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Oakland's Chinatown Images of America: Oakland’s Chinatown is a new photo history book written by William Wong (Philippines 1964–68) author of Yellow Journalist: Dispatches from Asian America. The book contains 216 amazing photos and images that show Oakland, California’s Chinese life over 100 years.
     Oakland’s Chinatown has a history every bit as compelling as its more famous neighbor across San Francisco Bay. Chinese have been a presence in Oakland since the 1850s, bringing with them a rich and complex tradition that survived legalized discrimination that lingered until the 1950s. Once confined to a small area of downtown where restaurants stir-fried, laundries steamed, and vegetable stands crowded the sidewalks, Chinese gradually moved out into every area of Oakland, and the stands evolved into corner groceries that cemented entire neighborhoods. Chinese helped Oakland grow into a modern business and cultural center and have gained prominence in every aspect of the city’s commerce, politics, and arts. Author William Wong was born and grew up in Oakland’s Chinatown. He went on to a distinguished career in journalism. Although important images emanate from public collections including the Oakland Museum of California and the Oakland Public Library, most of the priceless historic photos in this volume are drawn from the private collections of dozens of families and Chinatown-based organizations. If you want further information on this email Willian at: bill@yellowjournalist.com. The website for the publisher is www.arcadiapublishing.com.

The Mystery of Max Schmitt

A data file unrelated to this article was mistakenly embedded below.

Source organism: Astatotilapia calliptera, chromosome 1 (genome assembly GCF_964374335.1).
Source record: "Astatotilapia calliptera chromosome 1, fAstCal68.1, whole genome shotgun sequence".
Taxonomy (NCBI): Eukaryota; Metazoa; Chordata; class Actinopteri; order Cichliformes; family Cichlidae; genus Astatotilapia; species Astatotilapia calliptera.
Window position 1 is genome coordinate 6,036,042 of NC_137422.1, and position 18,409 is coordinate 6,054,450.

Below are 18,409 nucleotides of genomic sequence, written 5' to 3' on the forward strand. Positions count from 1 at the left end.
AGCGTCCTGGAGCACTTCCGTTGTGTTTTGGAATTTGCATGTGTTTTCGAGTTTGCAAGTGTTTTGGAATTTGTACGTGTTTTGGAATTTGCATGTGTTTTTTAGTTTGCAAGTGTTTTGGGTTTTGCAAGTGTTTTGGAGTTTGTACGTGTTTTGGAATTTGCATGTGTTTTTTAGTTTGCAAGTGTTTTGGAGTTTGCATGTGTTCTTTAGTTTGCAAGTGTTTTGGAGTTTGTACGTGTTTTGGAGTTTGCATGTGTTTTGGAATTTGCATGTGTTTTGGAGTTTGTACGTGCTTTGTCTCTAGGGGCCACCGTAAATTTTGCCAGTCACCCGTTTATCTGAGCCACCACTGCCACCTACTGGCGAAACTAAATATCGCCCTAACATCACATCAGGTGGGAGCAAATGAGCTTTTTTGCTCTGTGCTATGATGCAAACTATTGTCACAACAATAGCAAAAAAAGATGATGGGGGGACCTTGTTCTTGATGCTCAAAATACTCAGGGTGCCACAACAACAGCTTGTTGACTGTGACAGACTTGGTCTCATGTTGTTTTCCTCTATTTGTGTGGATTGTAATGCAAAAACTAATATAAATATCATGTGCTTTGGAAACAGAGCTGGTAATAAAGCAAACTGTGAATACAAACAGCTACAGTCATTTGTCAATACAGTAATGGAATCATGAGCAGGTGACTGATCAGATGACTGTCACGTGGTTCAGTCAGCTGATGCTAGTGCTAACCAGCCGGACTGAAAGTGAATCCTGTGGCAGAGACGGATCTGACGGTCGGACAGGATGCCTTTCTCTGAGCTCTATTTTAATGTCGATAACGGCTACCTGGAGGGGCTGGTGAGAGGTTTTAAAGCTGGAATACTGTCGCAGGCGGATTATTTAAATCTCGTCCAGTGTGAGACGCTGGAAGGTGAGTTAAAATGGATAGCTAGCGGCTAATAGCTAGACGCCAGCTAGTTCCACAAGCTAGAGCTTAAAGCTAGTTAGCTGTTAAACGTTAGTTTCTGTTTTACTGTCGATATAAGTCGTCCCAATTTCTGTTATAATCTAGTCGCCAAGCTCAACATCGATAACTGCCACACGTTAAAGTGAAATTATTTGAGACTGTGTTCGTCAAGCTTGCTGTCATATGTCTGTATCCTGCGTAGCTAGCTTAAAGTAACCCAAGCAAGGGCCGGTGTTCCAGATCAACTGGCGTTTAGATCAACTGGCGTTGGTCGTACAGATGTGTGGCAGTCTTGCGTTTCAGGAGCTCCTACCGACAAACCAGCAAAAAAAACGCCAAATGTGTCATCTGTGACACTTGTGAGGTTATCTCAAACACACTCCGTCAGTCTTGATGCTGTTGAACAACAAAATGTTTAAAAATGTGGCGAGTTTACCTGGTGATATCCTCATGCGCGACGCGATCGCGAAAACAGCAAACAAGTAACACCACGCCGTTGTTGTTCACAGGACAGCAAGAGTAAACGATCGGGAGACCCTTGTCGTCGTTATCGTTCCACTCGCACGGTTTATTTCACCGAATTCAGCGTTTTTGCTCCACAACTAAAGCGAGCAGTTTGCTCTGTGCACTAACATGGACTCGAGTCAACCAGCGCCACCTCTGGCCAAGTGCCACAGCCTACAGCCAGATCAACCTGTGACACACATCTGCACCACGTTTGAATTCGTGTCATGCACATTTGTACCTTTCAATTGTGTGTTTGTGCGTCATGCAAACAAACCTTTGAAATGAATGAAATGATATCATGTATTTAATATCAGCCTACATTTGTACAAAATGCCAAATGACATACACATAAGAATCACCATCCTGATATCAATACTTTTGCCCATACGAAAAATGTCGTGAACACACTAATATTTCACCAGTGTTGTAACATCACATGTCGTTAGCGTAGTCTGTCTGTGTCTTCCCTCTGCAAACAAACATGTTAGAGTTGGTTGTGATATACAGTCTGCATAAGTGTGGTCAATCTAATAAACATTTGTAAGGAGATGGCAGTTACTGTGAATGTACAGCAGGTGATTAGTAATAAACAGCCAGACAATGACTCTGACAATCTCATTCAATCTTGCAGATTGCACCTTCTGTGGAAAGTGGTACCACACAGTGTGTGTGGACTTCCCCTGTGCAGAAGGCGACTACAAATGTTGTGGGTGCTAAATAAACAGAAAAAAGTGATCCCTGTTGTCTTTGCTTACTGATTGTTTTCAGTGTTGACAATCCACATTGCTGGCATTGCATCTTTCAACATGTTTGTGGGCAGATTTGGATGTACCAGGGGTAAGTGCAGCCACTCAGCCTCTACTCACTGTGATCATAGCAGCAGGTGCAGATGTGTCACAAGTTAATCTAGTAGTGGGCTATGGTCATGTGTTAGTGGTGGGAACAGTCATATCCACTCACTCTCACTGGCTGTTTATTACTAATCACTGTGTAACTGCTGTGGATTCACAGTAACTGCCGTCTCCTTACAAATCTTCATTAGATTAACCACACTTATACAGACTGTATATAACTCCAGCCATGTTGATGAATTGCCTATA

The Mystery of Max Schmitt: Poems on the Life and Work of Thomas Eakins by Philip Dacey (Nigeria 1964–66) is the winner of the 2003 Turning Point Poetry Prize. Turning Point is a poetry publisher dedicated to the art of story in poetry. Philip constructs both a fascinating narrative of Eakins’ world and a searching meditation on the relationships between art and life, between teachers and students, and the quest to live a fully-engaged existence.
     Philip is the author of seven previous full-length books of poems, the latest The Deathbed Playboy (Eastern Washington U. Press, 1999), and numerous chapbooks. His awards include three Pushcart Prizes, a Discovery Award from the New York YM-YWHA’s Poetry Center, many fellowships (Fulbright to Yugoslavia, Woodrow Wilson to Stanford, National Endowment for the Arts, Minnesota State Arts Board, Bush Foundation, Loft-McKnight), and prizes for individual poems from Yankee, Poetry Northwest, Prairie Schooner, Kansas Quarterly, Cumberland Poetry Review, Nebraska Review, and others. Co-editor with David Jauss of Strong Measures: Contemporary American Poetry in Traditional Forms (Harper & Row, 1986), Dacey has presented his poetry — which appears in over one hundred anthologies — in more than half of the fifty states and served as Distinguished Poet in Residence, Wichita State U. (1985); Distinguished Visiting Writer, U. of Idaho (1999); and Eddice B. Barber Visiting Writer, Minnesota State U. at Mankato (2003).